The Rapid Prototype Project is less than a year old with forecasters using the GFESuite software for about 8 months. During this short time dozens of software bugs have been identified and fixed. The user interface has been reorganized to better support the forecast process. New approaches to editing gridded fields, such as Smart tools, have been further refined, making them easier to use and more powerful. All of those involved with the RPP consider it an unqualified success.
Defining the weather forecast as a set of gridded weather elements has not been done operationally before. The paradigm shift from expressing the forecast in text form to expressing the forecast as digital grids fundamentally changes the forecaster’s thought process. This radical shift in the way forecasts are produced demands that those using this new system continue to play a strong role in directing its evolution. The RPP makes this possible by bringing together the forecasters and developers and enhancing the communication between them. It is through frequent communication and immense cooperation that we have made rapid progress toward the eventual goal of nationwide digital forecasts.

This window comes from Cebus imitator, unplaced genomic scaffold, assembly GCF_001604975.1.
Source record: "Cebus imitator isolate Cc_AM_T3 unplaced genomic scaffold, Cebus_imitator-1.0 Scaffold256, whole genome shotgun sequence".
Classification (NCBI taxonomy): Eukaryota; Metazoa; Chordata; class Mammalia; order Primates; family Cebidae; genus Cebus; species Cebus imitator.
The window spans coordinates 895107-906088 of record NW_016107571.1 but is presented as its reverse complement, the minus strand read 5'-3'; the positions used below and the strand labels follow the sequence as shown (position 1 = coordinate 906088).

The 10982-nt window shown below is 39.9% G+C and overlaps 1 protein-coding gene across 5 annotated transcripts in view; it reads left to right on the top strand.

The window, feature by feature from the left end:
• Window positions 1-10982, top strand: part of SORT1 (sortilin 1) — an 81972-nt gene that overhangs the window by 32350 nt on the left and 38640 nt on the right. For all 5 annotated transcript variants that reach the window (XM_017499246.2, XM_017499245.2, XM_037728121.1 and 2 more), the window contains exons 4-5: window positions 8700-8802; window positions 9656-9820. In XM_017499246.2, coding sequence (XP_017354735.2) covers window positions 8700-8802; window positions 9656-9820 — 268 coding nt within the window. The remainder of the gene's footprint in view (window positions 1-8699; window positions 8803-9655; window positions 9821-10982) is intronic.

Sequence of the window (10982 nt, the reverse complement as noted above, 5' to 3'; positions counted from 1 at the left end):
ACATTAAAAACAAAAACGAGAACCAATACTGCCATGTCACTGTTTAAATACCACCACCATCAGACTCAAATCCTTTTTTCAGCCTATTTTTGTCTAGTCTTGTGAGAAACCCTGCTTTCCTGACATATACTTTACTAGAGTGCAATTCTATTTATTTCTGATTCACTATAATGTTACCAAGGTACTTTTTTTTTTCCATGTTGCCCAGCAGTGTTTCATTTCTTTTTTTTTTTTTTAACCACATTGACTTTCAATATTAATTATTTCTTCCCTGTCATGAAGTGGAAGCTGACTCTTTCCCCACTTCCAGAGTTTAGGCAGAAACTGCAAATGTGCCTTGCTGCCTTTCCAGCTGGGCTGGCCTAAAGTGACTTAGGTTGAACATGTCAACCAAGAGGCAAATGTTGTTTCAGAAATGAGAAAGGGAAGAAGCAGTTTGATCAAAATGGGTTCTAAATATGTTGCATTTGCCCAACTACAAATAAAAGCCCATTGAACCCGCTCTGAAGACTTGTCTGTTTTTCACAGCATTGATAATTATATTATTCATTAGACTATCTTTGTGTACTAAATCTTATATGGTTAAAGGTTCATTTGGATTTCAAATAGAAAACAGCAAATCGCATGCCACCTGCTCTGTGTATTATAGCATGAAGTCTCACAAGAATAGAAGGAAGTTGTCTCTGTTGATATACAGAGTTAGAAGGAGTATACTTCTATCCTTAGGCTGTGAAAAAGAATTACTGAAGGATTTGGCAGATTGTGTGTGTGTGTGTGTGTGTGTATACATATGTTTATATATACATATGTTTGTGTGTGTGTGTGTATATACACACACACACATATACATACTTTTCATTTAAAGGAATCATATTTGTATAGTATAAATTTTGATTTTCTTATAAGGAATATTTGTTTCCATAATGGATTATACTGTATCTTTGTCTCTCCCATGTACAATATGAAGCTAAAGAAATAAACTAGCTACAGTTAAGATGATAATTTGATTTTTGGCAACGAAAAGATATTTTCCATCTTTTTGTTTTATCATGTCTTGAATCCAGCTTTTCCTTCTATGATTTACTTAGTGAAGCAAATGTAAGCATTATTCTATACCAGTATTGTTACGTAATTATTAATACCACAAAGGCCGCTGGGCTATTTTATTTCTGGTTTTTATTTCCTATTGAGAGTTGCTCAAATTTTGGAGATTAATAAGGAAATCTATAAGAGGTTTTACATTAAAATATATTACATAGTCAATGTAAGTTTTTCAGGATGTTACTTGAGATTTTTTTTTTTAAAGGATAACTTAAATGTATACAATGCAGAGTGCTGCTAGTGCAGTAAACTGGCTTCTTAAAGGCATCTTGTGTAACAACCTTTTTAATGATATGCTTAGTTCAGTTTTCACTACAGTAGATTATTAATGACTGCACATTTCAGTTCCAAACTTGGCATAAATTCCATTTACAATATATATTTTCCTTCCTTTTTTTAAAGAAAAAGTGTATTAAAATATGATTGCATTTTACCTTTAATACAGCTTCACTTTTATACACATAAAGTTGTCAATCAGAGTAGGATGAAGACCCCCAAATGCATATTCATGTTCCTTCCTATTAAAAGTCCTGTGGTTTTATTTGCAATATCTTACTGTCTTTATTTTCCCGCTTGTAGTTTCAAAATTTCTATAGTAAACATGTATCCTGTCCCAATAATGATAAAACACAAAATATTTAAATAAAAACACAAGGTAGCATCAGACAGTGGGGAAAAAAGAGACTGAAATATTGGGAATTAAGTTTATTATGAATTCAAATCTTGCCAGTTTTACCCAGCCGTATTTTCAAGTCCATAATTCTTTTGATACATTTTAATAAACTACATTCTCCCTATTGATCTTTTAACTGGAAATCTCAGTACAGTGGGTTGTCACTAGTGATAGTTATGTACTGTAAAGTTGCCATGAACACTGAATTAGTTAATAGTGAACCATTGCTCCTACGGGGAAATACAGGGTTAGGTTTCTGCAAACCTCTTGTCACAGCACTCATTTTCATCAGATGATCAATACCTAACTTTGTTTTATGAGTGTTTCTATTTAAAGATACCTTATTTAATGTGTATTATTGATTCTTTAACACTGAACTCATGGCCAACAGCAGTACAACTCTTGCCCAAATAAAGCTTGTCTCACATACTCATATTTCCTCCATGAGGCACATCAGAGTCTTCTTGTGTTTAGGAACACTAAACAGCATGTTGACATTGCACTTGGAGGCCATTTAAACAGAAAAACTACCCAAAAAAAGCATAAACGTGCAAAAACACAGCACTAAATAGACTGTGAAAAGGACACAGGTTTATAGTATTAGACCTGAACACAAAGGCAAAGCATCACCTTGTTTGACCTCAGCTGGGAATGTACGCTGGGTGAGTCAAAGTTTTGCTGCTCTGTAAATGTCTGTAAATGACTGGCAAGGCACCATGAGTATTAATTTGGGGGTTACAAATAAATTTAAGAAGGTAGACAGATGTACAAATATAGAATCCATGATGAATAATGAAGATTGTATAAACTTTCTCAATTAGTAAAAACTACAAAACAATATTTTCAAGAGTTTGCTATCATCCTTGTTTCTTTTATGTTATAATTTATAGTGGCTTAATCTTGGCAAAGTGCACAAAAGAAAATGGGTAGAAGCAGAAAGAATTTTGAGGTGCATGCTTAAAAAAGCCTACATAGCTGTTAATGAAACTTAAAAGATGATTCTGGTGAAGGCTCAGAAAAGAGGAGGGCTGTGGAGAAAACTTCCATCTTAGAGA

(Tom LeFebvre can be reached at firstname.lastname@example.org or (303)497-6582.)